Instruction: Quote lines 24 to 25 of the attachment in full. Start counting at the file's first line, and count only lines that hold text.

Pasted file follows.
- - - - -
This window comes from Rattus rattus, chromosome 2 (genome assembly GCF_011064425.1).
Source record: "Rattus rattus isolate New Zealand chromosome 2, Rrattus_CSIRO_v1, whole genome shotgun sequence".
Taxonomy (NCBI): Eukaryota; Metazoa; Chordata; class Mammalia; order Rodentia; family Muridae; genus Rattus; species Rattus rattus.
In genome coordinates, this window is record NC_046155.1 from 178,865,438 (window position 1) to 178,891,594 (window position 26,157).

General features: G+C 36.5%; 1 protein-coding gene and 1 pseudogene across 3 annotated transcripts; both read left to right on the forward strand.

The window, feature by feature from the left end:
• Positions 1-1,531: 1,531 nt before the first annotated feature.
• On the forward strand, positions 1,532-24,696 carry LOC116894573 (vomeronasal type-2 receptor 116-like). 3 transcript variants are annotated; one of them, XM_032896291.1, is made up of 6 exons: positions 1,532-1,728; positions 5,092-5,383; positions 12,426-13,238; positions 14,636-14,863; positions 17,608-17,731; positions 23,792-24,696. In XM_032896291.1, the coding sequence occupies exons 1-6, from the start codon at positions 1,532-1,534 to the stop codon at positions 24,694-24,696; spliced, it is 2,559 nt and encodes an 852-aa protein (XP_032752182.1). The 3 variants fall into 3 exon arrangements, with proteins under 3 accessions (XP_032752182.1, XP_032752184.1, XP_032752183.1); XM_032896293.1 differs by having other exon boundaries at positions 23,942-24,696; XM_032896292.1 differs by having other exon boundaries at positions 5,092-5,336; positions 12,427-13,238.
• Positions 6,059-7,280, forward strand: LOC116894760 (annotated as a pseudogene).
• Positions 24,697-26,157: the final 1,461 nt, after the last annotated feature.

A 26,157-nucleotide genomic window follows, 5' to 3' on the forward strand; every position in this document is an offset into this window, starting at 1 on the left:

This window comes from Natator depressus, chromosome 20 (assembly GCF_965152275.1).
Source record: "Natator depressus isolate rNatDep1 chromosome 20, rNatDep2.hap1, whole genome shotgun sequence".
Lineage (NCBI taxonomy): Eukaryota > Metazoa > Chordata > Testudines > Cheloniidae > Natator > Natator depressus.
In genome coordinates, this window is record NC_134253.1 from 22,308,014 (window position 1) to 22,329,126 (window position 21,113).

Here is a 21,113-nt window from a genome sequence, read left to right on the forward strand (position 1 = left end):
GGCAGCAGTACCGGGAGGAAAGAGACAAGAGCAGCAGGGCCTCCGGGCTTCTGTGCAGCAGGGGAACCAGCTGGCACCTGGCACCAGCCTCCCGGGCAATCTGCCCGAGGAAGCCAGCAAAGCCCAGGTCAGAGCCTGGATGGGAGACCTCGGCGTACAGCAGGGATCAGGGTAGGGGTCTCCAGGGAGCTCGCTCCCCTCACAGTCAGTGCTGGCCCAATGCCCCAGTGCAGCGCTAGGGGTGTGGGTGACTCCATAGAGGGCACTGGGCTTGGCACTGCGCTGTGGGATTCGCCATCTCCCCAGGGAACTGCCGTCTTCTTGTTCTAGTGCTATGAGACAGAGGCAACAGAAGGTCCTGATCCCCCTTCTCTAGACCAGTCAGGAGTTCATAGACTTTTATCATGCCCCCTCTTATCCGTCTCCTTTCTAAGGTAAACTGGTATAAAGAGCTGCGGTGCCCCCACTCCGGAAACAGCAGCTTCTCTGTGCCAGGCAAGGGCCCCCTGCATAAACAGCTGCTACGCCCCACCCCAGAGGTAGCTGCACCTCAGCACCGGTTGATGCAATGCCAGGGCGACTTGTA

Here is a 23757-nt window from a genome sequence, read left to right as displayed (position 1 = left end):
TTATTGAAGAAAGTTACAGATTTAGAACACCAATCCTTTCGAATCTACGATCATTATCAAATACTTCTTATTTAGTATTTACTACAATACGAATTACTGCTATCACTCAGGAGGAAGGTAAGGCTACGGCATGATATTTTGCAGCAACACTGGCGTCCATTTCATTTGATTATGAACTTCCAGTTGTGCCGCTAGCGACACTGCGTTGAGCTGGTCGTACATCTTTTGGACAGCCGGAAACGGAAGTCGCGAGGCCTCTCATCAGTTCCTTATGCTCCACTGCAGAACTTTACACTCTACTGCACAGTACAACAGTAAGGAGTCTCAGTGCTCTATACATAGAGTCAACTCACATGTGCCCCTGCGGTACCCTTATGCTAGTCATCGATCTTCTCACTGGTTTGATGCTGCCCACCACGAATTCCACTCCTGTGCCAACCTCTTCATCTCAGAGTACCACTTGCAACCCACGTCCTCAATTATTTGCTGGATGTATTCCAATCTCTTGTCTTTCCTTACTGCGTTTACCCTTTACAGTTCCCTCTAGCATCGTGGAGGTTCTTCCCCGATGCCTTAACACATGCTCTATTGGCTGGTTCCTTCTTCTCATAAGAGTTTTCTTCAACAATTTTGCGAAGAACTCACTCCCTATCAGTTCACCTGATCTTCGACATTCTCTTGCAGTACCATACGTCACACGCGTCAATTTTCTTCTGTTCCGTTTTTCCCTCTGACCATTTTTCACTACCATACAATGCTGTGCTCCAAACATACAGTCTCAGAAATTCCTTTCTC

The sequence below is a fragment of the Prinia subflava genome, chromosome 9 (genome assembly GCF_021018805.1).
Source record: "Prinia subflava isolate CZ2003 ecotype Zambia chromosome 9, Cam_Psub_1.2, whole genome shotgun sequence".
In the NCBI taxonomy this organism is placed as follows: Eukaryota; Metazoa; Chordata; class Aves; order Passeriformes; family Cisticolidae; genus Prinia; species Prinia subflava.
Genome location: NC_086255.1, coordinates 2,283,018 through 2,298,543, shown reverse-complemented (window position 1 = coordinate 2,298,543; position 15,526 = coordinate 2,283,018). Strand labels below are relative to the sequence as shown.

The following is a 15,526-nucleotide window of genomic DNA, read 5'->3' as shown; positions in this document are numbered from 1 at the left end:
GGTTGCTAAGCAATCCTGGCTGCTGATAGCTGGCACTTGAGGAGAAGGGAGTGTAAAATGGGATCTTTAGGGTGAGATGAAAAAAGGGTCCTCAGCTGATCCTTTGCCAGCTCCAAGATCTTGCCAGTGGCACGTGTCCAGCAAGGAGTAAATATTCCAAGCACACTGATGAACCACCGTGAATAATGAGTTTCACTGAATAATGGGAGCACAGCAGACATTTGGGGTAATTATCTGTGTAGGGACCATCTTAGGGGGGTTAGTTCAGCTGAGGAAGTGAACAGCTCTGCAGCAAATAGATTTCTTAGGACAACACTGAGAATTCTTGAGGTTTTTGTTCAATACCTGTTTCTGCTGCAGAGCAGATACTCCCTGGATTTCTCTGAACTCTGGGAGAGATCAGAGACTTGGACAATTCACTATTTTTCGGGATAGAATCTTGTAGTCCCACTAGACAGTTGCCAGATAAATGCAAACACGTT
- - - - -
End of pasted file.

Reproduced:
The following is a 15,526-nucleotide window of genomic DNA, read 5'->3' as shown; positions in this document are numbered from 1 at the left end:
GGTTGCTAAGCAATCCTGGCTGCTGATAGCTGGCACTTGAGGAGAAGGGAGTGTAAAATGGGATCTTTAGGGTGAGATGAAAAAAGGGTCCTCAGCTGATCCTTTGCCAGCTCCAAGATCTTGCCAGTGGCACGTGTCCAGCAAGGAGTAAATATTCCAAGCACACTGATGAACCACCGTGAATAATGAGTTTCACTGAATAATGGGAGCACAGCAGACATTTGGGGTAATTATCTGTGTAGGGACCATCTTAGGGGGGTTAGTTCAGCTGAGGAAGTGAACAGCTCTGCAGCAAATAGATTTCTTAGGACAACACTGAGAATTCTTGAGGTTTTTGTTCAATACCTGTTTCTGCTGCAGAGCAGATACTCCCTGGATTTCTCTGAACTCTGGGAGAGATCAGAGACTTGGACAATTCACTATTTTTCGGGATAGAATCTTGTAGTCCCACTAGACAGTTGCCAGATAAATGCAAACACGTT